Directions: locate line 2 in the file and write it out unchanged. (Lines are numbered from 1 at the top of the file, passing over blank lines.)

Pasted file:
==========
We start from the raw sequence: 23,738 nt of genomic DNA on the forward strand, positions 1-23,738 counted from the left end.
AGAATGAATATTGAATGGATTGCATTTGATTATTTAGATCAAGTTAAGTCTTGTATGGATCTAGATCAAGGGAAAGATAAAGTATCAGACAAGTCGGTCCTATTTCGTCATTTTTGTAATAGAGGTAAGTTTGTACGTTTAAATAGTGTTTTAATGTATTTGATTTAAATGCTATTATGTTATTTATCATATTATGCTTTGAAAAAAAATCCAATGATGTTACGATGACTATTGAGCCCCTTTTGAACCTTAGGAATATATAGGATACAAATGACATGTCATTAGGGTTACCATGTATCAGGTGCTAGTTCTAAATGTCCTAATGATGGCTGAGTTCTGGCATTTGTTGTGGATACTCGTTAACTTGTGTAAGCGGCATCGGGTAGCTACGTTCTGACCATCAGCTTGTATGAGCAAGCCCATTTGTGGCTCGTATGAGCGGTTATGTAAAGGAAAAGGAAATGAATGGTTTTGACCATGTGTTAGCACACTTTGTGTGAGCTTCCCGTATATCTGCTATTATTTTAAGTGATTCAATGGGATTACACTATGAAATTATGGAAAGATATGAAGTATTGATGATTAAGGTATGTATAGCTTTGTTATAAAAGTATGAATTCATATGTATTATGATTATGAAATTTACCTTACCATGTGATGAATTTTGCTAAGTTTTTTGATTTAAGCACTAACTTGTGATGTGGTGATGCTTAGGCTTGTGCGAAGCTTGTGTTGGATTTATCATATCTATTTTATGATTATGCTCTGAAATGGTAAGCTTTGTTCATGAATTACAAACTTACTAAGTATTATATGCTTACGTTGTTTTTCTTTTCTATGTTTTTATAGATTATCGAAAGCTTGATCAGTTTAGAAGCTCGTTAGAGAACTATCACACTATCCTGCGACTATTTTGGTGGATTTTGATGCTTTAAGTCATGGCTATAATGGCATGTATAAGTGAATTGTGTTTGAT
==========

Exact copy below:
AGAATGAATATTGAATGGATTGCATTTGATTATTTAGATCAAGTTAAGTCTTGTATGGATCTAGATCAAGGGAAAGATAAAGTATCAGACAAGTCGGTCCTATTTCGTCATTTTTGTAATAGAGGTAAGTTTGTACGTTTAAATAGTGTTTTAATGTATTTGATTTAAATGCTATTATGTTATTTATCATATTATGCTTTGAAAAAAAATCCAATGATGTTACGATGACTATTGAGCCCCTTTTGAACCTTAGGAATATATAGGATACAAATGACATGTCATTAGGGTTACCATGTATCAGGTGCTAGTTCTAAATGTCCTAATGATGGCTGAGTTCTGGCATTTGTTGTGGATACTCGTTAACTTGTGTAAGCGGCATCGGGTAGCTACGTTCTGACCATCAGCTTGTATGAGCAAGCCCATTTGTGGCTCGTATGAGCGGTTATGTAAAGGAAAAGGAAATGAATGGTTTTGACCATGTGTTAGCACACTTTGTGTGAGCTTCCCGTATATCTGCTATTATTTTAAGTGATTCAATGGGATTACACTATGAAATTATGGAAAGATATGAAGTATTGATGATTAAGGTATGTATAGCTTTGTTATAAAAGTATGAATTCATATGTATTATGATTATGAAATTTACCTTACCATGTGATGAATTTTGCTAAGTTTTTTGATTTAAGCACTAACTTGTGATGTGGTGATGCTTAGGCTTGTGCGAAGCTTGTGTTGGATTTATCATATCTATTTTATGATTATGCTCTGAAATGGTAAGCTTTGTTCATGAATTACAAACTTACTAAGTATTATATGCTTACGTTGTTTTTCTTTTCTATGTTTTTATAGATTATCGAAAGCTTGATCAGTTTAGAAGCTCGTTAGAGAACTATCACACTATCCTGCGACTATTTTGGTGGATTTTGATGCTTTAAGTCATGGCTATAATGGCATGTATAAGTGAATTGTGTTTGAT